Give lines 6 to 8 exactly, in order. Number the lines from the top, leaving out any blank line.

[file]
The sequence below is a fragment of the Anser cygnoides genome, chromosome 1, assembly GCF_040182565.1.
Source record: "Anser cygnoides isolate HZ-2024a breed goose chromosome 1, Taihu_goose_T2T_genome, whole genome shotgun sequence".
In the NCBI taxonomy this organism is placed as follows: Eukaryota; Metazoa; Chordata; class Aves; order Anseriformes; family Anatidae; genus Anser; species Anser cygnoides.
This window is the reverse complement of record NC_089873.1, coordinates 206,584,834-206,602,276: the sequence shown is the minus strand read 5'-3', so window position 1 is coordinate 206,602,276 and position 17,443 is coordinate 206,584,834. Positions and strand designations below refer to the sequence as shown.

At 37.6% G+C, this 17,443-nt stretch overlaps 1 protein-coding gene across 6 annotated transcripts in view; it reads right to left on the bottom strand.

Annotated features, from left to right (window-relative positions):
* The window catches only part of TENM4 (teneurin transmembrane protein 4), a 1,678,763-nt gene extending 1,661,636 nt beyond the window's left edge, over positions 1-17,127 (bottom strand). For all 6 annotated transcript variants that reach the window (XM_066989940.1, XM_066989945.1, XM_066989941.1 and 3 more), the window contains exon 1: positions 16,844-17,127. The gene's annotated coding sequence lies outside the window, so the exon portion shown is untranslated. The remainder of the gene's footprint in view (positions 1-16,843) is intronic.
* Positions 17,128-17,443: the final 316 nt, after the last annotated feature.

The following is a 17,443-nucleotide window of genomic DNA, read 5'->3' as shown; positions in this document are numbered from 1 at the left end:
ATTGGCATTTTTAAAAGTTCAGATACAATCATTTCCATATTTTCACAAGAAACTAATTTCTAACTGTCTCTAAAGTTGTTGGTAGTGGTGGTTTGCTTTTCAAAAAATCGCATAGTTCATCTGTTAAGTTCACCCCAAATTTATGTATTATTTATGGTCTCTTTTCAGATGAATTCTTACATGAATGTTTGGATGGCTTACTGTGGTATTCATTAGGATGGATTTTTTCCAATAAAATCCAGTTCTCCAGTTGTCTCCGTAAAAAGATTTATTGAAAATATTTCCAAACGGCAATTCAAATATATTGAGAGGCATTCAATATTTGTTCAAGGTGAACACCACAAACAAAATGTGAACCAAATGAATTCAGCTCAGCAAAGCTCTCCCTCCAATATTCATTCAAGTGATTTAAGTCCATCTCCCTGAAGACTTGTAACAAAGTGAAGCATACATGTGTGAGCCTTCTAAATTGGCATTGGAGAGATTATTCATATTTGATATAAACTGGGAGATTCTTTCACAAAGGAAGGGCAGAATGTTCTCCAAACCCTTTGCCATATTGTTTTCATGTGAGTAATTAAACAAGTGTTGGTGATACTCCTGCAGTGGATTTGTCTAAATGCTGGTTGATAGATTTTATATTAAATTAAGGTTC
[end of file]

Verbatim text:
Annotated features, from left to right (window-relative positions):
* The window catches only part of TENM4 (teneurin transmembrane protein 4), a 1,678,763-nt gene extending 1,661,636 nt beyond the window's left edge, over positions 1-17,127 (bottom strand). For all 6 annotated transcript variants that reach the window (XM_066989940.1, XM_066989945.1, XM_066989941.1 and 3 more), the window contains exon 1: positions 16,844-17,127. The gene's annotated coding sequence lies outside the window, so the exon portion shown is untranslated. The remainder of the gene's footprint in view (positions 1-16,843) is intronic.
* Positions 17,128-17,443: the final 316 nt, after the last annotated feature.